I spent the afternoon in the company of two lovely 94-year-olds named Lyle and Ruedine. Next week, they’ll celebrate 75 years of marriage. It was a treat to sit and listen to what they remembered over their seven decades of marriage (and more than eight of knowing each other).
They’d been wed when he’d hitchhiked home during three days of leave from the Army. But not the first time he’d hitchhiked home, because on that trip, he couldn’t find her in town. They’d overcome children’s sicknesses. They’d overcome their own (his heart attack and her stroke). They’d survive his attack in the state capitol in Denver, when he was stabbed in the back by a random attacker that was never caught.
The enormity of their commitment was practically subtext. They knew it was the very reason I’d come to their living room in the first place, but they discussed it with a matter of factness that bordered on boredom with their own story. Boredom may be too strong a word; perhaps it was simply extreme familiarity.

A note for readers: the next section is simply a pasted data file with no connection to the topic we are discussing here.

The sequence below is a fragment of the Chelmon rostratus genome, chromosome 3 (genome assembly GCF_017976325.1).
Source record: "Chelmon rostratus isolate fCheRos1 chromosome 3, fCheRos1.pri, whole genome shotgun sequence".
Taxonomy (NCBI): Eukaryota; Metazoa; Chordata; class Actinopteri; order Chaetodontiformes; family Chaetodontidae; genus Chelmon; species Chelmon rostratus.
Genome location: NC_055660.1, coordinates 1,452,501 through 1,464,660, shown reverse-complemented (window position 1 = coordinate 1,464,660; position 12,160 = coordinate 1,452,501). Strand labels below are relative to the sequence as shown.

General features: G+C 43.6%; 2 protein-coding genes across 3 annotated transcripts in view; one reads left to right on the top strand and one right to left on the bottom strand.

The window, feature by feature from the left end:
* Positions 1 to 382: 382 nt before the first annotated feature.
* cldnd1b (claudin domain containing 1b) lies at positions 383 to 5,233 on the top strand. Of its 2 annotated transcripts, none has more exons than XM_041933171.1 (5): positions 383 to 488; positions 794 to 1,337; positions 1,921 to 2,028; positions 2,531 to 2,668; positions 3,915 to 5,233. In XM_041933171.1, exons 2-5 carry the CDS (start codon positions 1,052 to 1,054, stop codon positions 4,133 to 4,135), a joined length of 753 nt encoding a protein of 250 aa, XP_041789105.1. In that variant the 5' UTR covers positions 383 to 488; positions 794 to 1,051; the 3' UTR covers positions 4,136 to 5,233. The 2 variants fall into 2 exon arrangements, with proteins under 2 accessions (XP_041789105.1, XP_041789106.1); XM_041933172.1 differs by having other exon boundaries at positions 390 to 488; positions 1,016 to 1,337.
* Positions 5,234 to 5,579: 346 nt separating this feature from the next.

They complimented me endlessly as our time together neared two hours, calling me “very kind” for listening to their story. They couldn’t know my story. They couldn’t know my heart’s wounds that haven’t yet healed, wounds that were caused by the loss of what they’d had and enjoyed for nearly three times as long as I’ve been alive. It was lost in its infancy compared to them.
But their story was restorative to me. I sat and listened and didn’t want it to end, but in all honesty, I struggled to ask journalistically useful questions. Their story of personal love became subsumed by stories of their family, and in all the ways that could possibly matter, they considered them the story of their love. Point to the results of their love, and you’ll see what you need to know, they seemed to say.
I can’t replicate their love to scale. They met in grade school. They’ve been with each other since fourth grade, essentially. But I’ll settle for the intensity if not the duration of their love, for it’s surely sustained them.